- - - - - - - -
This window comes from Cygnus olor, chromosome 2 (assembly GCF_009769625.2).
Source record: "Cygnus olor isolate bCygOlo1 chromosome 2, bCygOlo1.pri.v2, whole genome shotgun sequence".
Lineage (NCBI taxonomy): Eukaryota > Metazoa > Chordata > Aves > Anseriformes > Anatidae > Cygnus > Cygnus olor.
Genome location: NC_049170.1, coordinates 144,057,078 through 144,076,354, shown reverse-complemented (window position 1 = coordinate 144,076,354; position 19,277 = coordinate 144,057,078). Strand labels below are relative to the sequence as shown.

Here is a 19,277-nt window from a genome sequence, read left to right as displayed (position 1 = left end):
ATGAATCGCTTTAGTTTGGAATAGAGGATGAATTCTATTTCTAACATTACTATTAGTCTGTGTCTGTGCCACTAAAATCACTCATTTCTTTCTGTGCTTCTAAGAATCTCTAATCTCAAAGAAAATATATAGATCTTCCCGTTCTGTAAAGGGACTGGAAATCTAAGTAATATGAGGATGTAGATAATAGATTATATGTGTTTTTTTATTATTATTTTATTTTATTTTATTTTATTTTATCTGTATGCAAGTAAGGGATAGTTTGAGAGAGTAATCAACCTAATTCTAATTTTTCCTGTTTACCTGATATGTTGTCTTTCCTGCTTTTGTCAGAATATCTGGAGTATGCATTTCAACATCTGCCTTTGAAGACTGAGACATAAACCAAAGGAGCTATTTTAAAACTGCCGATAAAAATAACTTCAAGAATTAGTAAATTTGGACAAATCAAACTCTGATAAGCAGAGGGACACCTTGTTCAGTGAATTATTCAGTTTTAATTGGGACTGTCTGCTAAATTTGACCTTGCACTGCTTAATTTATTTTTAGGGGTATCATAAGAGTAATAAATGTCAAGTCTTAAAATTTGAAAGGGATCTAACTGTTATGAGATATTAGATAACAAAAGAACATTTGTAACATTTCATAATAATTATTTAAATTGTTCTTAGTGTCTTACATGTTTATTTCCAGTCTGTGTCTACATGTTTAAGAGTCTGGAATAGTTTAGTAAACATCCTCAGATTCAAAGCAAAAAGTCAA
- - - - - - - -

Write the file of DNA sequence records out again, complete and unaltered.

This window comes from Cygnus olor, chromosome 2 (assembly GCF_009769625.2).
Source record: "Cygnus olor isolate bCygOlo1 chromosome 2, bCygOlo1.pri.v2, whole genome shotgun sequence".
Lineage (NCBI taxonomy): Eukaryota > Metazoa > Chordata > Aves > Anseriformes > Anatidae > Cygnus > Cygnus olor.
Genome location: NC_049170.1, coordinates 144,057,078 through 144,076,354, shown reverse-complemented (window position 1 = coordinate 144,076,354; position 19,277 = coordinate 144,057,078). Strand labels below are relative to the sequence as shown.

Here is a 19,277-nt window from a genome sequence, read left to right as displayed (position 1 = left end):
ATGAATCGCTTTAGTTTGGAATAGAGGATGAATTCTATTTCTAACATTACTATTAGTCTGTGTCTGTGCCACTAAAATCACTCATTTCTTTCTGTGCTTCTAAGAATCTCTAATCTCAAAGAAAATATATAGATCTTCCCGTTCTGTAAAGGGACTGGAAATCTAAGTAATATGAGGATGTAGATAATAGATTATATGTGTTTTTTTATTATTATTTTATTTTATTTTATTTTATTTTATCTGTATGCAAGTAAGGGATAGTTTGAGAGAGTAATCAACCTAATTCTAATTTTTCCTGTTTACCTGATATGTTGTCTTTCCTGCTTTTGTCAGAATATCTGGAGTATGCATTTCAACATCTGCCTTTGAAGACTGAGACATAAACCAAAGGAGCTATTTTAAAACTGCCGATAAAAATAACTTCAAGAATTAGTAAATTTGGACAAATCAAACTCTGATAAGCAGAGGGACACCTTGTTCAGTGAATTATTCAGTTTTAATTGGGACTGTCTGCTAAATTTGACCTTGCACTGCTTAATTTATTTTTAGGGGTATCATAAGAGTAATAAATGTCAAGTCTTAAAATTTGAAAGGGATCTAACTGTTATGAGATATTAGATAACAAAAGAACATTTGTAACATTTCATAATAATTATTTAAATTGTTCTTAGTGTCTTACATGTTTATTTCCAGTCTGTGTCTACATGTTTAAGAGTCTGGAATAGTTTAGTAAACATCCTCAGATTCAAAGCAAAAAGTCAA